[7] P. O. Anthony, F. Nigel, N. Ayman and M. B. Alan, J. Am. Chem. Soc. 129, 2066 (2007). http://dx.doi.org/10.1021/ja066874o

[8] Y. L. Liu, Z. Y. Ji, Q. X. Tang, L. Jiang, H. X. Li, M. He, W. P. Hu, D. Q. Zhang, L.Jiang, W. K. Wang, C. Wang, Y. Q. Liu and D. B. Zhu, Adv. Mater. 17, 2953 (2005). http://dx.doi.org/10.1002/adma.200500809

[9] Y. L. Liu, H. W. Li, D. Y. Tu, Z. Y. Ji, C. S. Wang, Q. X. Tang, M. Liu, W. P. Hu, Y. Q. Liu and D. B. Zhu, J. Am. Chem. Soc. 128, 12917 (2006). http://dx.doi.org/10.1021/ja0636183

[10] K. Xiao, I. N. Ivanov, A. A. Puretzky, Z. Liu and D. B. Geohegan, Adv. Mater. 18, 2184 (2006). http://dx.doi.org/10.1002/adma.200600621

[11] R. Muller, J. Genoe and P. Heremans, Appl. Phys. Lett. 88, 242105 (2006). http://dx.doi.org/10.1063/1.2213971

[12] G. R. Chen and X. L. Mo, Chinese patent (State intellectual properties office of P.R.C) , 02151236.1 (2002)

[13] C. N. Ye, G. Y. Cao, F. Fang, H. H. Xu, X. Y. Xing, D. L. Sun and G. R. Chen, Micron 36, 461 (2005).

[14] P. G. Gucciardi, S. Trusso, C. Vasi, Patane and M. Allegrin, Phys. Chem. Chem. Phys. 4, 2747 (2002).

[15] R. S. Potember, T. O. Poehler and R. C. Benson, Appl. Phys. Lett. 41, 548 (1982). http://dx.doi.org/10.1063/1.93591

[16] R. A. Heinta, H. Zhao, X. Wuyang, G. Grandinetti, J. Cowen and K. R. Dunbar, Inorg. Chem. 38, 144 (1999).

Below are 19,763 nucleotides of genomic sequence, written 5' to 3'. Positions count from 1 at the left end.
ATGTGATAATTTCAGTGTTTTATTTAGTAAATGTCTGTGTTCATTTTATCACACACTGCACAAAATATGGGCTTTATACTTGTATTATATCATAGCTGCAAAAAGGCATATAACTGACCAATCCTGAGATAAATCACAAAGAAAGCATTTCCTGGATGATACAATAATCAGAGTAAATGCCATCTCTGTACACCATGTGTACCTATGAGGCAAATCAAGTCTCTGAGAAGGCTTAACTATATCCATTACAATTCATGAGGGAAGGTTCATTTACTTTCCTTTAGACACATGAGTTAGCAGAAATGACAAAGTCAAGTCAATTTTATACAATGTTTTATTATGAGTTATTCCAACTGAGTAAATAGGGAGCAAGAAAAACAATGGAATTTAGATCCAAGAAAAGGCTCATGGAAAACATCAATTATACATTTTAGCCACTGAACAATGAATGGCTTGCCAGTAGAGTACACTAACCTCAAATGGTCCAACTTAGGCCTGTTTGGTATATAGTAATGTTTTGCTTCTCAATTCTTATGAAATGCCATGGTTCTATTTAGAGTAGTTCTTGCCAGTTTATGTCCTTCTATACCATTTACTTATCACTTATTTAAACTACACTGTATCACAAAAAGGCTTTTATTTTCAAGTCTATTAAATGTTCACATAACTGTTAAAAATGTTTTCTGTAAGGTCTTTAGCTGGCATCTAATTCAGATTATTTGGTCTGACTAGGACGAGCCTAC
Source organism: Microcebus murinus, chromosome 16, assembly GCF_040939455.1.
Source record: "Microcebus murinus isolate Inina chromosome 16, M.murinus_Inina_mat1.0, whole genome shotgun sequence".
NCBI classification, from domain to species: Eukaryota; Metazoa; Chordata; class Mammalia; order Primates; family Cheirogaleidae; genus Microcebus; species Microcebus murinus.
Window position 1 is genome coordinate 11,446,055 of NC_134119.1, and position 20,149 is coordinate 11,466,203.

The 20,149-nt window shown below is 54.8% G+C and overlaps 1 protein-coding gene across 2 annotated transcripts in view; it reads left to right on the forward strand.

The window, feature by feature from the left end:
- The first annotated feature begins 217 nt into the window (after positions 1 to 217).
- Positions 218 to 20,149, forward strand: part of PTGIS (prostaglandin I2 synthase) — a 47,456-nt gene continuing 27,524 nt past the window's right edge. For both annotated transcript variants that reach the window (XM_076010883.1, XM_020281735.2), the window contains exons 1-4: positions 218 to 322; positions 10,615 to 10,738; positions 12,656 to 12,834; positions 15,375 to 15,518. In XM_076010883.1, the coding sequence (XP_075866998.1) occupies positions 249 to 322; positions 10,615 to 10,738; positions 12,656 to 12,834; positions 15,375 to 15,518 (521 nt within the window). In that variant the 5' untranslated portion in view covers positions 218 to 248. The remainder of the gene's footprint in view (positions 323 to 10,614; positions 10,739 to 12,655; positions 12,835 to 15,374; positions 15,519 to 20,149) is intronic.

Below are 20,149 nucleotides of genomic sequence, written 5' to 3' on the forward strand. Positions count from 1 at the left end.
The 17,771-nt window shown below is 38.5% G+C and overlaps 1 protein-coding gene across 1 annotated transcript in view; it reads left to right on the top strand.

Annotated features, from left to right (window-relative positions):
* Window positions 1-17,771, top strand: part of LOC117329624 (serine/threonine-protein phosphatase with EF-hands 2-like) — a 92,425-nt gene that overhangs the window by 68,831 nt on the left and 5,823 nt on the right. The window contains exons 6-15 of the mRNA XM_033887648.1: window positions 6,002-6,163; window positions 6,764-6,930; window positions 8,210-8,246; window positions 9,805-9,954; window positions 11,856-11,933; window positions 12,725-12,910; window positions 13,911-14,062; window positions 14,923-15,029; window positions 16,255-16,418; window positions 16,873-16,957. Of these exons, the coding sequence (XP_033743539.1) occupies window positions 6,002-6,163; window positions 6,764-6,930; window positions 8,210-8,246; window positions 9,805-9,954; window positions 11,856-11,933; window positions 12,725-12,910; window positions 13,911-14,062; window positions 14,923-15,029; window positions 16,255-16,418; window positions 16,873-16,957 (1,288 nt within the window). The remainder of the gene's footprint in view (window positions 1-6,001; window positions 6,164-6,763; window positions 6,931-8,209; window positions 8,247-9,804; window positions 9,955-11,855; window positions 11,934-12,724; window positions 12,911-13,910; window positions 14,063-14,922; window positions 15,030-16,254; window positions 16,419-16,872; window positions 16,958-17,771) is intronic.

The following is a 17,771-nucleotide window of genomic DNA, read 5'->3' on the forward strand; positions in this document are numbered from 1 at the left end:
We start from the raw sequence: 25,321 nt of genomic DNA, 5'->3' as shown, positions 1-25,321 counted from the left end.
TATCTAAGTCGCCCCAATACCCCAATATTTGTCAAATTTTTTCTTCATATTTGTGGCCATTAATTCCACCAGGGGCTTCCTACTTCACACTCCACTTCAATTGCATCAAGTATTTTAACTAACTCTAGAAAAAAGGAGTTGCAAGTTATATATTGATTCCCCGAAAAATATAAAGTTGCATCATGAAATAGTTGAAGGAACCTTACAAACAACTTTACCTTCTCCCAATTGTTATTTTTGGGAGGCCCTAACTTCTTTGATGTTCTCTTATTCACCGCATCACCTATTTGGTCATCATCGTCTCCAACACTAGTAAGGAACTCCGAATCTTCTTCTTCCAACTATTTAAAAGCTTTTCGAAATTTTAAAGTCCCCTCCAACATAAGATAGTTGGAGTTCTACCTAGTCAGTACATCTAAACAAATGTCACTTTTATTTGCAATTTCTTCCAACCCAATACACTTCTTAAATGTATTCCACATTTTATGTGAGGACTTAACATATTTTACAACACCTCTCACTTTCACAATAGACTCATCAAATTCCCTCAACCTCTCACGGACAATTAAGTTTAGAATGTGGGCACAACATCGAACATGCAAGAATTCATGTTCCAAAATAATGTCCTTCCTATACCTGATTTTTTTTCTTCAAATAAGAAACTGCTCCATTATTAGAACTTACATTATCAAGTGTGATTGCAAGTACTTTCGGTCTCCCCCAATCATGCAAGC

[17] X. G. Wan, J. Li, D. Y. Chen, Y. M. Jiang and Z. Y. Hua, Phys. Stat. Sol. (a) 181, R13 (2000).

References

[1] R. S. Potember, T. O. Poehler and D. O. Cowan, Appl. Phys. Lett. 34, 405 (1979). http://dx.doi.org/10.1063/1.90814

[2] Y. Iwasa, T. Koda, Y. Tokura, S. Koshihara, N. Iwasawa and G. Saito, Appl. Phys. Lett. 55, 2111 (1989).

[3] R. Kumai, Y. Okimoto and Y. Tokura, Science 284, 1645 (1999). http://dx.doi.org/10.1126/science.284.5420.1645

[4] N. Watanabe, Y. Iwasa and T. Koda, Phys. Rev. B 44, 11111 (1991). http://dx.doi.org/10.1103/PhysRevB.44.11111

[5] Z. Y. Hua and G. R. Chen, Vaccum 43, 1019 (1992).

[6] X. L. Mo, G. R. Chen, Q. J. Cai, Z.Y. Fan, H. H. Xu, Y. Yao, J. Yang, H. H. Gu and Z. Y. Hua, Thin solid films, 436, 259 (2003). http://dx.doi.org/10.1016/S0040-6090(03)00593-5

[7] P. O. Anthony, F. Nigel, N. Ayman and M. B. Alan, J. Am. Chem. Soc. 129, 2066 (2007). http://dx.doi.org/10.1021/ja066874o

[8] Y. L. Liu, Z. Y. Ji, Q. X. Tang, L. Jiang, H. X. Li, M. He, W. P. Hu, D. Q. Zhang, L.Jiang, W. K. Wang, C. Wang, Y. Q. Liu and D. B. Zhu, Adv. Mater. 17, 2953 (2005). http://dx.doi.org/10.1002/adma.200500809

[9] Y. L. Liu, H. W. Li, D. Y. Tu, Z. Y. Ji, C. S. Wang, Q. X. Tang, M. Liu, W. P. Hu, Y. Q. Liu and D. B. Zhu, J. Am. Chem. Soc. 128, 12917 (2006). http://dx.doi.org/10.1021/ja0636183

[10] K. Xiao, I. N. Ivanov, A. A. Puretzky, Z. Liu and D. B. Geohegan, Adv. Mater. 18, 2184 (2006). http://dx.doi.org/10.1002/adma.200600621

[11] R. Muller, J. Genoe and P. Heremans, Appl. Phys. Lett. 88, 242105 (2006). http://dx.doi.org/10.1063/1.2213971

[12] G. R. Chen and X. L. Mo, Chinese patent (State intellectual properties office of P.R.C) , 02151236.1 (2002)